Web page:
Paint Your Wagon

Paint Your Wagon (1969)
Paramount Home Video
Cast: Lee Marvin, Clint Eastwood, Jean Seberg, Ray Walston
Extras: Theatrical Trailer

’Paint Your Wagon’ is the delightful 1969 musical romp based on the Broadway play and set during the California Gold Rush of 1850. Lee Marvin plays wily and rambunctious Ben Rumson who teams up with reserved Michigan farmer Pardner (Clint Eastwood) to mine gold and share a wife (Jean Seberg) – at her suggestion. Filmed against the breathtaking backdrop of the unspoiled Sierra Nevada, the film is full of grubby prospectors unabashedly belting out catchy musical numbers, especially Marvin and Eastwood. Sure, they’re not the best vocalists around, but their gallant attempts are key to the charm and characterization of the production. Spiced with plenty of wry humor and risqué innuendos, the film is highly satisfying and suitable for the entire family. Watch for the wonderful performance by Ray Walston (TV’s favorite Martian) as the incorrigible Mad Jack Duncan as he schemes and stomps along with the rest of the all-male population of No-Name City.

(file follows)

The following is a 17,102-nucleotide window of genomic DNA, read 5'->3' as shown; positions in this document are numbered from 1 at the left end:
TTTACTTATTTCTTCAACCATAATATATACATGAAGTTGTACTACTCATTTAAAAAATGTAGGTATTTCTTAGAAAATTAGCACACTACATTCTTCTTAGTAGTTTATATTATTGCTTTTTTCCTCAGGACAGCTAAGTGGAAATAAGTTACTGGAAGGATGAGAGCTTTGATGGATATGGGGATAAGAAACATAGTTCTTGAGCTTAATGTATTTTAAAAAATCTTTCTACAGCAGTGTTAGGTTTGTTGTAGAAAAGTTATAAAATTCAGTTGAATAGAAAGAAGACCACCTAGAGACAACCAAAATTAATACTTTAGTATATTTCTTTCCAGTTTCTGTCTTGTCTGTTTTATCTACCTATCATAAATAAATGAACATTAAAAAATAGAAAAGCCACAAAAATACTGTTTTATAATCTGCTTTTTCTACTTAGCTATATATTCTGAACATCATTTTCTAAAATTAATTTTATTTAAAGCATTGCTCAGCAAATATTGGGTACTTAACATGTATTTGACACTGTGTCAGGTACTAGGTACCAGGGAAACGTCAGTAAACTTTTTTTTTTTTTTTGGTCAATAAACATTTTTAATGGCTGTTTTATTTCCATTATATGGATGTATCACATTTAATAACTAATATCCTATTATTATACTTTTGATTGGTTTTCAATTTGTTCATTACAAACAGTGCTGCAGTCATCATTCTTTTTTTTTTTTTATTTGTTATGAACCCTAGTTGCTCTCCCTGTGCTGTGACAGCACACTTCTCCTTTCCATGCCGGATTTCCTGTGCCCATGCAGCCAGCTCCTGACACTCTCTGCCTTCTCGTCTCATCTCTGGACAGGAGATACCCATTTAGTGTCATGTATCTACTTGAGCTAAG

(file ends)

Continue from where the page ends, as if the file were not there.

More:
Paramount Home Video releases this treasured production to DVD in a stunning anamorphic widescreen transfer that reinstates its proper 2.35:1 aspect ratio. The source print is the cleanest I’ve seen in years, which makes for a transfer that crisp and vibrant without any noticeable defects. The color is rich and true, delivering deep blue skies, lush terrain, and natural flesh tones. With deep blacks, balanced contrast and remarkable detail, it’s obvious the team at Paramount gave this transfer the attention and care it so richly deserves.

Just when you think a good disc couldn’t possibly get better, it does, thanks to an incredibly vibrant 5.1channel Dolby Digital remix. Beginning with the title song, the orchestrations on the track are so energetic and dimensional that you’d swear you’ve been seated smack dab in the middle of the orchestra pit. The surround channels also deliver plenty of ambient noise and directional effects that further envelop you in the on-screen hi-jinks yet the dialog is never upstaged or obscured. Also included is a well-balanced English Dolby Surround track and a French Dolby mono track, too.

The only noted extra on the disc is the original widescreen theatrical trailer, but there’s a couple of nifty little add-ins that I found to be particularly pleasing. Midway through the film you’ll find the original theatrical intermission break as well as the full-length theatrical exit music that plays to a dark screen. Perhaps not very exciting to some, these are the sorts of things I find add completeness and authenticity to the source material.

Overall, ’Paint Your Wagon’ is great fun made even better by a terrific transfer. Stake your claim on a copy today.